Mutations in a set of 35 genes linked to autism affect both neurons and glial cells in developing mice, according to a study published today. The study is the first to screen multiple autism-gene mutations, one by one, in living mice and analyze their effects in individual brain cells.
About 100 genes have been strongly linked to autism, and sequencing efforts continue to uncover more. But how mutations in each of these genes affect brain development remains largely unknown. Although researchers have investigated the molecular effects of just a few genes, testing all of them individually is a daunting task.
In the new work, researchers built on a technique called Perturb-seq, developed in 2016. This technique mutates the genome in individual cells using CRISPR technology and then sequences the RNA in each cell to determine how the mutation changed it.
Perturb-seq has been used in cells grown in a dish, says Paola Arlotta, professor of stem cell and regenerative biology at Harvard University, who co-led the work, “but this is the first time that it is applied in an intact, living and developing organism.”
Arlotta and her colleagues injected viruses carrying CRISPR gene-editing machinery into 12-day-old mouse embryos. They used just enough virus to cause mutations in 1 out of every 1,000 stem cells in the embryonic brain.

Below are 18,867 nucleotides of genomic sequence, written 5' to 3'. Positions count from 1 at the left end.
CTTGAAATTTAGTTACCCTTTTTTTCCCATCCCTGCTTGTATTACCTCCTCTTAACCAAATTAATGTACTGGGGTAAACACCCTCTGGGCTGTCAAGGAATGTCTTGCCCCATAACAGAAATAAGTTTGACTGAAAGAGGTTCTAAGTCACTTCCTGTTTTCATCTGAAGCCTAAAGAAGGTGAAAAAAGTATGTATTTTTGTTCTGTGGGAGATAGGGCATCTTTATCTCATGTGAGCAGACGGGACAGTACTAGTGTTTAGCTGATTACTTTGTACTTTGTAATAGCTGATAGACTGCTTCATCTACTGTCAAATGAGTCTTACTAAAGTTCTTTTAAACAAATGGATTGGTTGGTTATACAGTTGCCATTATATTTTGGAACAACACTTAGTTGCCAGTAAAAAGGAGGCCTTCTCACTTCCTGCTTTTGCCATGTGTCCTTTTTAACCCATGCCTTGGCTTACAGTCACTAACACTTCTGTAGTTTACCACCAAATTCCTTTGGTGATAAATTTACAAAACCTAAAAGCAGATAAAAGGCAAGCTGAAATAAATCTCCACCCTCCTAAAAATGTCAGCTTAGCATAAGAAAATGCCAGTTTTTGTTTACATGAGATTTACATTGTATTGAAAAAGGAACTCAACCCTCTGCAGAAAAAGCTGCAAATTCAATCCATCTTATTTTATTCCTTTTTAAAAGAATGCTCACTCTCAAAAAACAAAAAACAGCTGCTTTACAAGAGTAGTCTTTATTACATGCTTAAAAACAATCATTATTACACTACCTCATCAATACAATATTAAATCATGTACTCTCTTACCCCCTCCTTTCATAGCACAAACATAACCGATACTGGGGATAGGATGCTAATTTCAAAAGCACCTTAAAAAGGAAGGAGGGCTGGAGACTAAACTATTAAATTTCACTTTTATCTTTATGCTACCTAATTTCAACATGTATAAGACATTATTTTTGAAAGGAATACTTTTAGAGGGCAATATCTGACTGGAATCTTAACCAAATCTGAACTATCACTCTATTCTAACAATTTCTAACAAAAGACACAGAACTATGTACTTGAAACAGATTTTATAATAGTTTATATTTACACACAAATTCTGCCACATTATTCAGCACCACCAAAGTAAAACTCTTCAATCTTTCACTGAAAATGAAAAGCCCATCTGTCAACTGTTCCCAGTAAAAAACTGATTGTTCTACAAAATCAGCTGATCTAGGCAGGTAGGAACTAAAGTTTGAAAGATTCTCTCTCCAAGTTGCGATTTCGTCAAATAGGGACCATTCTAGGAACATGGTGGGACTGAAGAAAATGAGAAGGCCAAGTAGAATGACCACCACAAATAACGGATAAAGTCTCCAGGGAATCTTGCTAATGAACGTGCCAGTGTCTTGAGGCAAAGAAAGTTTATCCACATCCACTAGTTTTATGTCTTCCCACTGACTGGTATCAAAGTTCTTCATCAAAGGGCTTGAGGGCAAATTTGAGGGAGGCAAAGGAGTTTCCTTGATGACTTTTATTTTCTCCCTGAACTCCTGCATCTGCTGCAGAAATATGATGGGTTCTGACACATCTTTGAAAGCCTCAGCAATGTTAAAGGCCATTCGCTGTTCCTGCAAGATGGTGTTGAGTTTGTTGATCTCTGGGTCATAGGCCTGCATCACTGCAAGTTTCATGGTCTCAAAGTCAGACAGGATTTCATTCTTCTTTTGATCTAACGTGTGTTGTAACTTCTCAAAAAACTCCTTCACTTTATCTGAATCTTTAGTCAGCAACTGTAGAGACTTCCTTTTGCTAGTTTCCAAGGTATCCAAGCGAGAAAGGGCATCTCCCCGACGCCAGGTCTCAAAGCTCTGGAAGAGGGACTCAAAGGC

When the pups were 7 days old, the researchers sequenced the RNA in five different cell types in the pups’ brains: three types of neurons and two types of glial cells. They then identified groups of mutations in which gene expression had changed in similar ways.
Mutations in several of the autism-linked genes affect common sets of related genes and multiple cell types, they found.
The approach allows researchers to study how different autism-linked genes might converge on similar developmental pathways, says Xin Jin, a junior fellow at Harvard who worked on the study.
The researchers plan to expand the number of genes that the technique can mutate at once, Arlotta says. They also plan to apply it to lab-grown human brain cells that form clusters called organoids, to test whether genes affect development comparably in mice and people.
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